Your editorial, “Menino’s Promise,” about Mayor Menino’s inauguration, stated: “He must shelve his reservations about becoming more involved in private development.” I was not aware of any such reservations; in fact, it was my understanding that the Boston Redevelopment Authority had assisted the Filene’s demolition effort through an expedited and inappropriately abbreviated permitting process. Stories in the Boston Globe have often highlighted Menino’s borderline micromanagement of real-estate development in Boston, choosing the type of roof he wanted on a Back Bay skyscraper, etc. Menino, through his inadequate and shortsighted review of the Filene’s project, bears a good share of blame for the fiasco. He’d damn well better figure out how to fix it.
Not his brother’s keeper
I appreciate your insights into the biography of James Michael Curley: A Short Biography with Personal Reminiscences, written by former State Senate president William Bulger. The parallels between the author and his subject are intentionally obvious, but I do not believe this was Bulger’s motivation for publishing the book. I have read everything written on Bulger. I authored an independent study on the former president as part of my master’s degree coursework, and have produced a documentary about his lengthy career. I wanted to produce the first piece about him that did not impart the name of his brother, and I think my work was original in that regard.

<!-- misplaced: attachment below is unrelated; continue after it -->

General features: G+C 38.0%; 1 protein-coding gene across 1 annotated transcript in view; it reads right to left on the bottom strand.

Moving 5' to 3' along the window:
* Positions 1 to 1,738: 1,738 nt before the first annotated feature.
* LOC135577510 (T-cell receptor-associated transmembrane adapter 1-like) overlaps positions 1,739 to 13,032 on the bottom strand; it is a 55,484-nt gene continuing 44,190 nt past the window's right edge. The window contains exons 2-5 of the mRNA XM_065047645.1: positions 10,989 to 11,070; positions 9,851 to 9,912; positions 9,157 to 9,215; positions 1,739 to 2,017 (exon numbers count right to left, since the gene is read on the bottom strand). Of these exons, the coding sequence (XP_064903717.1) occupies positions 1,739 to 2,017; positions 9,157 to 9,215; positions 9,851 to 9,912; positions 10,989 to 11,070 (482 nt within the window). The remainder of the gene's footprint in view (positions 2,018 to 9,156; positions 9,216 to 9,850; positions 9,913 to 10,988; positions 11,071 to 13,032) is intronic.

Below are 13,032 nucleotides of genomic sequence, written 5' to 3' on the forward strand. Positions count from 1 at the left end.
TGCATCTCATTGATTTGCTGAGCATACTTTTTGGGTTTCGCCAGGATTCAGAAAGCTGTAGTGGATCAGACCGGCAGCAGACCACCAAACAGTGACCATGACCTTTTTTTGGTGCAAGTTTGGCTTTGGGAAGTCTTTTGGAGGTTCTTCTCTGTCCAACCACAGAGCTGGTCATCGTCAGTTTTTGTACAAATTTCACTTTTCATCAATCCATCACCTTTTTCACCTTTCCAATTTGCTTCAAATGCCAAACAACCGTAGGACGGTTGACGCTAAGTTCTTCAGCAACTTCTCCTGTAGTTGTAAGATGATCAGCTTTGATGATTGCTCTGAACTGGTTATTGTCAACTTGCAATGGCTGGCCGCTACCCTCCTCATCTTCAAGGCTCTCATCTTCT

Bulger’s power in the legislature was used to enrich public and private education, and to eventually give greater prestige to the University of Massachusetts. In that way, he has demonstrated an understanding of the parable of the faithful servant “from everyone to whom much has been given, much will be required.” He is, however, not his brother’s keeper. Billy and Whitey Bulger are two different men who share only a surname. Neither is responsible for the actions of the other, no more so than I bear responsibility for the actions of my own brother.
I think your story was well written and perceptive — very nice work overall. I had not been an avid reader of the Phoenix, but I will look for your stories more regularly.
John J. Burke, MPA
Checks before wrecks
Regarding “In the Drink," about the threat that random sobriety checkpoints pose to civil liberties, the introduction of random breath testing for alcohol in Ireland has reduced the number of deaths in automobile accidents by more than 25 percent in the past two years. They are now at their lowest levels since records began in the 1960s. People have slowly come to the realization that if you drink and drive you will get caught (and you will be banned from driving for two years).
You can talk about rights as much as you like, but have you considered the easiest way of avoiding a difficult confrontation at a sobriety checkpoint? Don’t drink before you drive. I’m all for civil liberties, but you’re not just putting yourself at risk when you drink and drive — and that’s the difference.